On loan to The Met The Met accepts temporary loans of art both for short-term exhibitions and for long-term display in its galleries.

"Frankenstein," composite electric guitar

Edward Lodewijk "Eddie" Van Halen American, born the Netherlands

Not on view

Aptly nicknamed “Frankenstein,” this guitar was pieced together by Eddie Van Halen from modified factory seconds and mismatched odd-lot parts, then spray-painted. It represents an effort to combine some of the most desirable elements of Gibson and Fender guitars into a single instrument that was not commercially available at the time. Van Halen was continually striving to achieve the ultimate guitar for tone, playability, dependability, and functionality. The unique guitar embodies not only his groundbreaking and unorthodox playing style but also his ingenuity in design and engineering. One of the most recognizable guitars of all time, it spawned legions of copies from other manufacturers and inspired generations of fans to design their own instruments.

Technical Description:
Contoured ash Strat-style body and two-piece maple neck; 25½ in. scale; spray-painted red finish with black and white stripes; bolt-on neck with rosewood dot inlays; unmarked headstock; modified Gibson PAF humbucking pickup at bridge, dummy neck pickup, heavily modified pickup cavity routing, single volume control knob labeled “Tone”; chrome Floyd Rose locking vibrato bridge and nut, recessed input jack, nickel Schaller tuners, hand-cut plastic pickguard, eye bolt strap hooks, rolled duct tape on lower horn for attaching picks, plastic reflectors attached to back, 1971 quarter to shim and level bridge; Fender neck plate with serial number 61071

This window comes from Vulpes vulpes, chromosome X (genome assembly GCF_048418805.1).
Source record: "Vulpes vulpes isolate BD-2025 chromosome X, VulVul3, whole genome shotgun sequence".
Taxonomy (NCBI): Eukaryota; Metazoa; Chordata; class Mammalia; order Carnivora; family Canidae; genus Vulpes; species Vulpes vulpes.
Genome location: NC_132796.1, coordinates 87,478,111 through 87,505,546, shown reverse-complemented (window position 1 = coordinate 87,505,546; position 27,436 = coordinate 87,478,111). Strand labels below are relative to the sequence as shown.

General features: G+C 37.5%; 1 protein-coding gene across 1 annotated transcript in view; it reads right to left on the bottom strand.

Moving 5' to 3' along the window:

"Frankenstein," composite electric guitar, Edward Lodewijk "Eddie" Van Halen (American, born Nijmegen, Netherlands, 1955), Ash, maple, nickel, chrome, plastic, spray paint

Due to rights restrictions, this image cannot be enlarged, viewed at full screen, or downloaded.

Open Access

As part of the Met's Open Access policy, you can freely copy, modify and distribute this image, even for commercial purposes.


Public domain data for this object can also be accessed using the Met's Open Access API.